Last April, in preparation for a summer job doing research for a film, I watched several documentary films that I had neglected seeing for too long (I blame my perpetually-growing Netflix queue).
Two of the many films that grabbed me among the several I watched were remarkably similar in content, at least at first glance: Restrepo and Armadillo are two recent documentaries that follow troops in Afghanistan as they negotiate hostile territory. The former highlights American soldiers; the latter, British and Danish.
Similar subject matter aside, though, the two films present war in starkly different ways. Here, I write about how they treat formal realism, authenticity, and communicating an experience that, ultimately, cannot be communicated:
‘Armadillo,’ though, does not traffic in the same kind of emotional candor or proximity as ‘Restrepo.’ We see no interviews with any soldiers; the soldiers do not break the fourth wall to engage in a candid dialogue with the filmmakers (and, by proxy, the audience). Though we catch glimpses of their lives beyond the adrenaline fog of the battlefield – in Denmark, with their families – we never see them surmount the pressures of those surroundings. Whatever emotions they express are completely mediated by place and the expectations that those places confer upon soldiers, and the places that we are invited to weigh heavily. They choke expression.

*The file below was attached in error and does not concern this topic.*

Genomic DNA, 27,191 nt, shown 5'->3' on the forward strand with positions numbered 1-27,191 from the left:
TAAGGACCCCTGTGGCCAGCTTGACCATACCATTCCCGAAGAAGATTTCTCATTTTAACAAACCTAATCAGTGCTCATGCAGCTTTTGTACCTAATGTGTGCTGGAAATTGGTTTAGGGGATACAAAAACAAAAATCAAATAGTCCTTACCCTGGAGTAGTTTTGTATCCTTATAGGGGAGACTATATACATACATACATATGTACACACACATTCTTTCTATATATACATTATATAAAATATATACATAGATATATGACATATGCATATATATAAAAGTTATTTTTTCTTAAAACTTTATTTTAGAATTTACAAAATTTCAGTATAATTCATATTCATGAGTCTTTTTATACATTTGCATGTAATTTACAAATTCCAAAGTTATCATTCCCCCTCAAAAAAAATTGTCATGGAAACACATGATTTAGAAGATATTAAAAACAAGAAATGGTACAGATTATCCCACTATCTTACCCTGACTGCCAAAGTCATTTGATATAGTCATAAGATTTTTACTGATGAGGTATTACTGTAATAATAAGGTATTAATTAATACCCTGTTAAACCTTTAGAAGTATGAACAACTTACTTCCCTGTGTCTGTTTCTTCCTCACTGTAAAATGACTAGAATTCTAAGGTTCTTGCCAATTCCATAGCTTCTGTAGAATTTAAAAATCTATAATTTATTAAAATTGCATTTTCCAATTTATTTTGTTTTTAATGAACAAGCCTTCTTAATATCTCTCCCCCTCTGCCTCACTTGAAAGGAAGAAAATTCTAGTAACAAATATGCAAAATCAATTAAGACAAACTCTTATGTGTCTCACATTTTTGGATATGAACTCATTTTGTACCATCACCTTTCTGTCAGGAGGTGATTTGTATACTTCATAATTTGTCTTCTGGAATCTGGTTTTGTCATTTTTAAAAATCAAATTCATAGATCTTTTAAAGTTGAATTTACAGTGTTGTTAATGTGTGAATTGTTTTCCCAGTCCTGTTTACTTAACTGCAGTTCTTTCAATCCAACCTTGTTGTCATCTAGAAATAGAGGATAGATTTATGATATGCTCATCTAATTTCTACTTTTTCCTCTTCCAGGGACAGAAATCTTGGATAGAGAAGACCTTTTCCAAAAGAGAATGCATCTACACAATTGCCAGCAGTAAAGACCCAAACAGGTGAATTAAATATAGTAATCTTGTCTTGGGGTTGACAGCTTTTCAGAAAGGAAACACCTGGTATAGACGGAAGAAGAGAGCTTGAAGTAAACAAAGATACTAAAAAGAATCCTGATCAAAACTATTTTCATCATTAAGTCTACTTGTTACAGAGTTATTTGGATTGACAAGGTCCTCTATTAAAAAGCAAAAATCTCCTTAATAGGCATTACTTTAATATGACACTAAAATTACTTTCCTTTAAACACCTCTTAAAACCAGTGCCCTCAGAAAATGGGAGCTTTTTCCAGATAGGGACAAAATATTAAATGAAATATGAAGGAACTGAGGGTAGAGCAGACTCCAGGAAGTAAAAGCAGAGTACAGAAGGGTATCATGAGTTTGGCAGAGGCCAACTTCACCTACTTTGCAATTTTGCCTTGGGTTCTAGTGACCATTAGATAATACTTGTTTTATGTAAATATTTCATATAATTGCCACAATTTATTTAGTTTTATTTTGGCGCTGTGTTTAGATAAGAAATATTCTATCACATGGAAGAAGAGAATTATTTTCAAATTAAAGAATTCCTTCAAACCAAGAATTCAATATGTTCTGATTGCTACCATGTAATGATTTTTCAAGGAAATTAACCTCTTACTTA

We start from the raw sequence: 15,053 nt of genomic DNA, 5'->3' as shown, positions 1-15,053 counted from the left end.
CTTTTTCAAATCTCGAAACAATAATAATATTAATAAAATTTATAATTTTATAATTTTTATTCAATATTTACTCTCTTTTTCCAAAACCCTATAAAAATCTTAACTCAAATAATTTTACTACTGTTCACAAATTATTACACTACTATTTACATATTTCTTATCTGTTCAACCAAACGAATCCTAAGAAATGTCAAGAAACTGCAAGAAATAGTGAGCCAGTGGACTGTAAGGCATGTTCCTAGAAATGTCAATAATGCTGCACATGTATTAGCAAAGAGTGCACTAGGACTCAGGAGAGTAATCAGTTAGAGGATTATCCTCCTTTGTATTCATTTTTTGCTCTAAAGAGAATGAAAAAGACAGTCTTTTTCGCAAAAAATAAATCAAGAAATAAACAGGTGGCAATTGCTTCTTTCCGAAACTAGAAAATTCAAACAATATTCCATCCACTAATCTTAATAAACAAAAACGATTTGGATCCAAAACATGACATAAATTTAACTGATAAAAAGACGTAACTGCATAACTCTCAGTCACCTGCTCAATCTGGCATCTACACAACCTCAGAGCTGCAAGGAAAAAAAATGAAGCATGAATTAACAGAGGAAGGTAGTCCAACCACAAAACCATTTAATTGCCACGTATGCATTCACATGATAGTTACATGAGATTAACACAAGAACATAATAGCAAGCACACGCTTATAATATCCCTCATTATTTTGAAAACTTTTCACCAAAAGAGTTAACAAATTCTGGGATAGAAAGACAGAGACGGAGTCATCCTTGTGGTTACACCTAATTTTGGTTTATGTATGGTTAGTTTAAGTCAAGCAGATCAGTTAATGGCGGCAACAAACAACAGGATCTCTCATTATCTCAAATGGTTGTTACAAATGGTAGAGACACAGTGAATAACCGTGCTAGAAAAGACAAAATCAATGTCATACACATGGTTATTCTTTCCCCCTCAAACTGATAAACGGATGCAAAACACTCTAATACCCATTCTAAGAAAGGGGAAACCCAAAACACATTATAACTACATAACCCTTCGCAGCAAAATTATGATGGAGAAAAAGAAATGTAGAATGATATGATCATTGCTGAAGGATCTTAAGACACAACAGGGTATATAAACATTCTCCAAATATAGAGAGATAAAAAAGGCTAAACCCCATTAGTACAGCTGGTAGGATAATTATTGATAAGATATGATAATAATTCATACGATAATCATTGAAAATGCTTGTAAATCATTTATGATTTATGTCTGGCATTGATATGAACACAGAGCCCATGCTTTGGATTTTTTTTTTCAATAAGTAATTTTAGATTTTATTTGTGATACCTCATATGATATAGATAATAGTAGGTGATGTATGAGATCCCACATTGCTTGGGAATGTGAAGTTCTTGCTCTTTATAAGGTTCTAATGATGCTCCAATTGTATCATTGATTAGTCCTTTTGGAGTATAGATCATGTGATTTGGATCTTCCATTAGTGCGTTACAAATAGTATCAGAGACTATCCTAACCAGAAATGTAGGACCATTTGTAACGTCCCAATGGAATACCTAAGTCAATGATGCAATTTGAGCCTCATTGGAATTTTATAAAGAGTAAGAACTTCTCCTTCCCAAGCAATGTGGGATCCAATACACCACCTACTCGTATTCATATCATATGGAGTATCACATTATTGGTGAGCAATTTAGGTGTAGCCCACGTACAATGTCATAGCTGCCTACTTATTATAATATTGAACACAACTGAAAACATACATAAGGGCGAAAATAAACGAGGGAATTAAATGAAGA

We’re distanced from the narrative aesthetically, too. Where ‘Restrepo’ was gritty and raw in its representation of life in the Korengal Valley, ‘Armadillo’ offers a slicker vision. The camera shots are steadier, no dirt obscures the lenses, noises and speech sound as if they were retouched and enhanced in post-production (and perhaps they were). It looks, sounds, and feels like a scripted movie.
This isn’t to suggest that ‘Restrepo’ is more realistic or authentic, and thus better, than ‘Armadillo.’ The two accomplish different goals, both valuable and germane in considering the modern experience of war and its fallout…
Read the full post exploring Restrepo and Armadillo, including clips from both films, here.